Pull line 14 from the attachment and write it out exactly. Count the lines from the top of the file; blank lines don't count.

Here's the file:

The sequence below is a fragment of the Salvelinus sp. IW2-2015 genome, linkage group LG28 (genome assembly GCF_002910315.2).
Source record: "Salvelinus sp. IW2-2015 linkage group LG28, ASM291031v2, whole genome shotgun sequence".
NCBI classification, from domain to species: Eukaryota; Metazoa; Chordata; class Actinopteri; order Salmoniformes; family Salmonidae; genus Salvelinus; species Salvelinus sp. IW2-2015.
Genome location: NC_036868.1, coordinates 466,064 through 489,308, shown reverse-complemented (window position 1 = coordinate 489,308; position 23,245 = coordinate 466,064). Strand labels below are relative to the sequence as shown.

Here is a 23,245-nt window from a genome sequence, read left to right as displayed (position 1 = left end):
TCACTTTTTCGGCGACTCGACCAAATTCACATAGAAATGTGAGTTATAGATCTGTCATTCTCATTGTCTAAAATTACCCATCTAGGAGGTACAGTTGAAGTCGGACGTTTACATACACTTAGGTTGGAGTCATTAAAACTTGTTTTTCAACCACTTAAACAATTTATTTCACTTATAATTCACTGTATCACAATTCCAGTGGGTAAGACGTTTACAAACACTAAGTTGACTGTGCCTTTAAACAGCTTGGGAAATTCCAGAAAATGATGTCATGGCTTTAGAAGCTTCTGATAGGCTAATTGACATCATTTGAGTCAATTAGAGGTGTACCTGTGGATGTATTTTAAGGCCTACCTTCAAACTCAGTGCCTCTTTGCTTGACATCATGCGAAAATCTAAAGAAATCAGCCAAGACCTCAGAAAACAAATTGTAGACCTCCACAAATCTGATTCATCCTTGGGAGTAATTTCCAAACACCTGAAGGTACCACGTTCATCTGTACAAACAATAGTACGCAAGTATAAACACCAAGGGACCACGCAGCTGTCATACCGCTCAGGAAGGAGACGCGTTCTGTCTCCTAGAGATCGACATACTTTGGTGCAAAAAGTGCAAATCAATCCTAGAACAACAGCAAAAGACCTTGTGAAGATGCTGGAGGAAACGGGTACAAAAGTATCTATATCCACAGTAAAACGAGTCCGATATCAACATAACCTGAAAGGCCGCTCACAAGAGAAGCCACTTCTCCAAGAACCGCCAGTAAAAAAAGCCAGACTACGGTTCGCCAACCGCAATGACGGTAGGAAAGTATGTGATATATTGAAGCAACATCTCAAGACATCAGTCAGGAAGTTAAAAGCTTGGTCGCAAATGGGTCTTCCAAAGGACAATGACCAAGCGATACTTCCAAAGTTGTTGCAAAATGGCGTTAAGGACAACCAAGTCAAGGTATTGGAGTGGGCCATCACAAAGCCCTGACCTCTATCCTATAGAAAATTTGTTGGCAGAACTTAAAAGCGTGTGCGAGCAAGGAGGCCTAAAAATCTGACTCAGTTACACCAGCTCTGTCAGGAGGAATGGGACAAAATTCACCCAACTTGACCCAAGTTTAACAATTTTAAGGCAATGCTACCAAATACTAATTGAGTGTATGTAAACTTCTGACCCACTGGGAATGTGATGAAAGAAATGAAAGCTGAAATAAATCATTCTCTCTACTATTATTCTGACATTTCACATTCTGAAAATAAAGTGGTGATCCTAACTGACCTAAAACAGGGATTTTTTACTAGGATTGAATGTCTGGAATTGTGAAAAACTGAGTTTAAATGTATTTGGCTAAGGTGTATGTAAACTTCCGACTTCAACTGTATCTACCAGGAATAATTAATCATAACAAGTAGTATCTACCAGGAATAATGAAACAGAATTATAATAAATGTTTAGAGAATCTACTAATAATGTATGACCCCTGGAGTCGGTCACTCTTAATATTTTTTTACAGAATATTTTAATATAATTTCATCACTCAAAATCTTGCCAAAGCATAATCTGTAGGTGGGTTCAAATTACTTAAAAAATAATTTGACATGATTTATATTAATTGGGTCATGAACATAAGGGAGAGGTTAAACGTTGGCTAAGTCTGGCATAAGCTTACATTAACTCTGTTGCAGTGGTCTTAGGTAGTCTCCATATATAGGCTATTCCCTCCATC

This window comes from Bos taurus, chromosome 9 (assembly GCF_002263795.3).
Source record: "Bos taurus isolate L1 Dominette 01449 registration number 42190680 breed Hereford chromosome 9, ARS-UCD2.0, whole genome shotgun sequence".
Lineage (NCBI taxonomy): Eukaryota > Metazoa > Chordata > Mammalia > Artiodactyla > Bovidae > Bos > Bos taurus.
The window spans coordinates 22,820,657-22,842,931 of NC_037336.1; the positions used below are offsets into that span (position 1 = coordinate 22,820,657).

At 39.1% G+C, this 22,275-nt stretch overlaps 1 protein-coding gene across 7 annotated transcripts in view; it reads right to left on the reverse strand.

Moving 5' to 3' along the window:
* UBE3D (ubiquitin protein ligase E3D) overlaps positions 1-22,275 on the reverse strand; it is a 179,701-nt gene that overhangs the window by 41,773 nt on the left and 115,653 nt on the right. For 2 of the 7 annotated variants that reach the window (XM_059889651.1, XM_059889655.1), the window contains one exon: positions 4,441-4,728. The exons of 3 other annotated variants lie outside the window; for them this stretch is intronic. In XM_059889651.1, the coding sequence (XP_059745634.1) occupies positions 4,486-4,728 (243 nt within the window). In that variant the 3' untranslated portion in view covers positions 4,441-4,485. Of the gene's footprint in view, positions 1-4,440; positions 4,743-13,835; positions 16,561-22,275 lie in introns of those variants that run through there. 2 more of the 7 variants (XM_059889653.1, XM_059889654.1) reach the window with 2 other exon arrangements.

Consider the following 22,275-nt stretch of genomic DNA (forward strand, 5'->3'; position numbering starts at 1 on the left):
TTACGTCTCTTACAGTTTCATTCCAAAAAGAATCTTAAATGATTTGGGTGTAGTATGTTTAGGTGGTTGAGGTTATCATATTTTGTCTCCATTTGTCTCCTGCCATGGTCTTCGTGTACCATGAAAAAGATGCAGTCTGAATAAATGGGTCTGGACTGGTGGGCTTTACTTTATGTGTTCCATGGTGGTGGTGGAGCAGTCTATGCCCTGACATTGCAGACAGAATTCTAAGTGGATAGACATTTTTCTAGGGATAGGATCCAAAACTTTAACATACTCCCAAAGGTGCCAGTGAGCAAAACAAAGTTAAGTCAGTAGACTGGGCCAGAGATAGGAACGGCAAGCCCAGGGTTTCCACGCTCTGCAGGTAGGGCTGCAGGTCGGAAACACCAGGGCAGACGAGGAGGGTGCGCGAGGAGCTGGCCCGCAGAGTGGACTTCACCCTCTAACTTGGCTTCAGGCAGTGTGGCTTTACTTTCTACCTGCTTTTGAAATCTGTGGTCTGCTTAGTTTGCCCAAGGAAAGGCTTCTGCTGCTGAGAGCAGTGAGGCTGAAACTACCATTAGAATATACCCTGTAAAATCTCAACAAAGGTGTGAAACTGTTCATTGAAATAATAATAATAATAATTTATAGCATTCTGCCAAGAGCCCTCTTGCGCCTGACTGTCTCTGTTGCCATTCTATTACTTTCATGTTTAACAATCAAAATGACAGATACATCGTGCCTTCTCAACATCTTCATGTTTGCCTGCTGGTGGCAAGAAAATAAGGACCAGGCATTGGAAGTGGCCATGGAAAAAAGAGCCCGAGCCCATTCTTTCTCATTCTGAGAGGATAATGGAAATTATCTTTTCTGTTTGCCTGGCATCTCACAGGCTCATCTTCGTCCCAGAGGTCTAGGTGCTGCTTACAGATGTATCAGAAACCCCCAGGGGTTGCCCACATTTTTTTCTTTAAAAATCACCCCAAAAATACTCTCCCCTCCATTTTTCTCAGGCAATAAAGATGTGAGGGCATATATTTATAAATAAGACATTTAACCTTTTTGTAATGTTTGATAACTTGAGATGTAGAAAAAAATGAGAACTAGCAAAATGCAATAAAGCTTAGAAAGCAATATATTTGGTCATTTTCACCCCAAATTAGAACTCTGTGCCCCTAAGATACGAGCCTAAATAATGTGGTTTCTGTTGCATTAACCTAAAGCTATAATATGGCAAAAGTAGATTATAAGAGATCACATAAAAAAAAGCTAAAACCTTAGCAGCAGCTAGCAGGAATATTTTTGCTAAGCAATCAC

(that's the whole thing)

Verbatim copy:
Consider the following 22,275-nt stretch of genomic DNA (forward strand, 5'->3'; position numbering starts at 1 on the left):